THC Appears Particularly Beneficial Against Dementia
Interestingly, animal research  has shown THC — the psychoactive component of marijuana — has a particularly beneficial influence on the aging brain. [23, 24] Rather than dulling or impairing cognition in the elderly, THC appears to reverse the aging process and improve mental processes, raising the possibility it might be useful for the treatment of dementia.
To test the hypothesis, mice were given a small daily dose of THC over the course of one month at the age of 2 months, 12 months and again at 18 months of age. It is important to understand that mice typically live to be about 2 years old. The dose was small enough to avoid any psychoactive effects.
Tests assessed the animals’ learning, memory, orientation and recognition skills. Curiously, the 18-month-old mice given THC demonstrated cognitive skills equal to 2-month-old controls, while the placebo group suffered cognitive deterioration associated with normal aging.
According to one of the authors, neurobiology professor Andreas Zimmer, University of Bonn, “The treatment completely reversed the loss of performance in the old animals. We repeated these experiments many times. It’s a very robust and profound effect.” Even more remarkable, gene activity and the molecular profile in the brain tissue was that of much younger animals.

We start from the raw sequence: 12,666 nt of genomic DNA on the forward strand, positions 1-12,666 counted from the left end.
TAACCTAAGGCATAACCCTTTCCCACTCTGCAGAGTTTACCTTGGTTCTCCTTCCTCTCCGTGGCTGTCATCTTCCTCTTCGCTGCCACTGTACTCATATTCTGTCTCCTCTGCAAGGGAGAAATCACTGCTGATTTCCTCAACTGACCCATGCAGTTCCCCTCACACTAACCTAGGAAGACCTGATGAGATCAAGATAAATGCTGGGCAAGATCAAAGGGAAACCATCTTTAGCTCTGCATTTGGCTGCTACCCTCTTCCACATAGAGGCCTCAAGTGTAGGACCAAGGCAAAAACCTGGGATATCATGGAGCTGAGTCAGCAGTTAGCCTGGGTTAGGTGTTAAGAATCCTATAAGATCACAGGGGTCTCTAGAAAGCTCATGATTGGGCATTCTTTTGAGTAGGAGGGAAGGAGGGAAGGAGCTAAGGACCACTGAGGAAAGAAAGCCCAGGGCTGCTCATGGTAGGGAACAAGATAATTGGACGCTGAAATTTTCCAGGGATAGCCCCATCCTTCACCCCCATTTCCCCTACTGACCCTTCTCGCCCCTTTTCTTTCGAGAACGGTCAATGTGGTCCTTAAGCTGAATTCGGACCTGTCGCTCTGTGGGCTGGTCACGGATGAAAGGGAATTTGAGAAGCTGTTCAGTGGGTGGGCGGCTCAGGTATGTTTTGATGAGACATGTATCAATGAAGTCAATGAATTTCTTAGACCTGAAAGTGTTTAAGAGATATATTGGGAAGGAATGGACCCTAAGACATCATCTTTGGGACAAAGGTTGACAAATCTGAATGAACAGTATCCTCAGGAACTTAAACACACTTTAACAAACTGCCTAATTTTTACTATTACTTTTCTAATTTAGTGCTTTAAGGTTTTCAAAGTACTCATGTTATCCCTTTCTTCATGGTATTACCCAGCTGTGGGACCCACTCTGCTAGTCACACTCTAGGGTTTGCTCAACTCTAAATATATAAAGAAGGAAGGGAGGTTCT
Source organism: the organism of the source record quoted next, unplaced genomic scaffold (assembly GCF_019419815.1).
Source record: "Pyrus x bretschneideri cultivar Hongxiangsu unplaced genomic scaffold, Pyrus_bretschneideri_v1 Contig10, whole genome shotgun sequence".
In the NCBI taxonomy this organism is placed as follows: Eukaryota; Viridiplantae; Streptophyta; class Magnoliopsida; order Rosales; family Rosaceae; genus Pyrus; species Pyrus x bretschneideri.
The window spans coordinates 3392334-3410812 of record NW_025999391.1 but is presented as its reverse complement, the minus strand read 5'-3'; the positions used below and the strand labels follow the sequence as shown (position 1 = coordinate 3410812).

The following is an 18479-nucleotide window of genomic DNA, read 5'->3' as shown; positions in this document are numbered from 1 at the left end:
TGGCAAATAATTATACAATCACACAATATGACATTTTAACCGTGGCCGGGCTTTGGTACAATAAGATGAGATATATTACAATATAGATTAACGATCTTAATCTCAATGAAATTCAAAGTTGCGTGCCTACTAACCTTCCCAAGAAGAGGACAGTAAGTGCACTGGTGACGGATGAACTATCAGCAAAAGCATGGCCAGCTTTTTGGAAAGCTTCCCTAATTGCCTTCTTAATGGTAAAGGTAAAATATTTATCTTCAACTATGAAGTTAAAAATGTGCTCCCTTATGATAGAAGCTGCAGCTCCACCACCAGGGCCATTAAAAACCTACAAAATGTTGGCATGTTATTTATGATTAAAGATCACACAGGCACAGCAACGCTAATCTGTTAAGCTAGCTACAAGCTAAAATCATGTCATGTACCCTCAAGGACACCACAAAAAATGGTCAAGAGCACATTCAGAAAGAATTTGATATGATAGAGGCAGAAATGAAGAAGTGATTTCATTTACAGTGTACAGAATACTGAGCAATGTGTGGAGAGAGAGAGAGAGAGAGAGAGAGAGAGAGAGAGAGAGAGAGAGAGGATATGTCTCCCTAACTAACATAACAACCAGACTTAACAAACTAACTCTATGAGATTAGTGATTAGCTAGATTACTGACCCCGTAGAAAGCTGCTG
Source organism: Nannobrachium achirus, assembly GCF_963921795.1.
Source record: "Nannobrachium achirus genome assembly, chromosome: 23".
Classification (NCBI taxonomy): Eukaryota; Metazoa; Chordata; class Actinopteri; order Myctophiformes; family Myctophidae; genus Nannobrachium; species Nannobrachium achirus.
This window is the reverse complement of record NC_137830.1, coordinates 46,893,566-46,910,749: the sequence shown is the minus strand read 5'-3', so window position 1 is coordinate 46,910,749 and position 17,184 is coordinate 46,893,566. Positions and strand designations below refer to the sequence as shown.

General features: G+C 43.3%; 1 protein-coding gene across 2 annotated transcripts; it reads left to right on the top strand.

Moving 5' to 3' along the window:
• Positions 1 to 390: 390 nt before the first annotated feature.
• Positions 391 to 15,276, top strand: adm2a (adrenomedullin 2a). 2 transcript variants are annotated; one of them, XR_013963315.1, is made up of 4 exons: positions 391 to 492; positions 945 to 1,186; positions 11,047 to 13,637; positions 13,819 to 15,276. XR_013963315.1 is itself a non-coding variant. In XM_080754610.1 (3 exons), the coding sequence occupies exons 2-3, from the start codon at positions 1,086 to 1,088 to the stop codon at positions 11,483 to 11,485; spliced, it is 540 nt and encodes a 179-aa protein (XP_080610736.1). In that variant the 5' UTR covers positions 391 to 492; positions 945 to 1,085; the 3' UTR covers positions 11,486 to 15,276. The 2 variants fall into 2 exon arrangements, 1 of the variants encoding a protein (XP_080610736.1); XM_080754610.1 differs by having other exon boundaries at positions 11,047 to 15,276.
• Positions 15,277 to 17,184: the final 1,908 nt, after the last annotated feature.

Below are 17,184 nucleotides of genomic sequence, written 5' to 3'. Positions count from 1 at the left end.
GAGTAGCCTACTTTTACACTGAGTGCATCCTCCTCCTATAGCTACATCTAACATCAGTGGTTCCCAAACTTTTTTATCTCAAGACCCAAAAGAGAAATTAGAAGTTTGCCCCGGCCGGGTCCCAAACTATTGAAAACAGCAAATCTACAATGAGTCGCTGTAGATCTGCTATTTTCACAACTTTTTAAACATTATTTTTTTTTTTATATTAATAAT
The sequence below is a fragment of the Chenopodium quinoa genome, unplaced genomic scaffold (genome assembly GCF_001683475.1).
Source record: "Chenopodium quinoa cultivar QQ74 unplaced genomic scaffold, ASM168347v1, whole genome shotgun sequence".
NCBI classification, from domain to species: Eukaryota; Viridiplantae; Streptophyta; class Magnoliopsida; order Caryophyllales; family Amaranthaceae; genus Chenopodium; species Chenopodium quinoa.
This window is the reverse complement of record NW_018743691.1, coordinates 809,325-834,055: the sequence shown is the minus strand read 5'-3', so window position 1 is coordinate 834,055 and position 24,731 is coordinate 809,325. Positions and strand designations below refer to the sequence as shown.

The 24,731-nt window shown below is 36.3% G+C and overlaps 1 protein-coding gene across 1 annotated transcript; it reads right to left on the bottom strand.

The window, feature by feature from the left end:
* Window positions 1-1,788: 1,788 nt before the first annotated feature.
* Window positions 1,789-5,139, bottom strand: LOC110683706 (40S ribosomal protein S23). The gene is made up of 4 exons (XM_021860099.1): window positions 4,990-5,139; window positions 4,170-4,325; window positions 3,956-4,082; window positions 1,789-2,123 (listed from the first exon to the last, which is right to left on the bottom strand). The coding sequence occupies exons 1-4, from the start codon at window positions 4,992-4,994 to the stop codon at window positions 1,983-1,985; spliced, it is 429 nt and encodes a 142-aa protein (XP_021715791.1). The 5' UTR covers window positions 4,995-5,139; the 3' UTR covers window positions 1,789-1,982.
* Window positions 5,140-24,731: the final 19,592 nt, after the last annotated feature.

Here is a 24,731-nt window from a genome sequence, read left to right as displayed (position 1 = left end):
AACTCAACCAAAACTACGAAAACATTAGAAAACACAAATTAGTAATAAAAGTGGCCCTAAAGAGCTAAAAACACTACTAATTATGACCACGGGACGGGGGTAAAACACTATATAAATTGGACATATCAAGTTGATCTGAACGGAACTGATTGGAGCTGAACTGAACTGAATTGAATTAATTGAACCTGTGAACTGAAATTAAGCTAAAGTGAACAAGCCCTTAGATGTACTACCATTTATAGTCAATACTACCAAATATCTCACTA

Specifically, neurons in the hippocampus grew more synaptic spines — points of contact necessary for communication between neurons. According to Zimmer, the THC appeared to have “turned back the molecular clock” in the THC-treated animals. (Previous research has also shown that the brain ages much faster in mice who do not have functional receptors for THC, suggesting THC may be involved in the regulation of the aging process. ) The team is planning tests to see if the same holds true in human subjects.
In an earlier study, researchers at the University of South Florida and Thomas Jefferson University found that low-dose THC also directly impedes the buildup of beta amyloid plaque in the brain, [26, 27] which is associated with the development of Alzheimer’s, and enhances mitochondrial function in the brain.
Medical marijuana is also known to reduce some of the non-memory-related symptoms typically experienced by Alzheimer’s sufferers, including anxiety, irritability and rage,  so cannabis may well have multiple benefits for those with dementia and Alzheimer’s.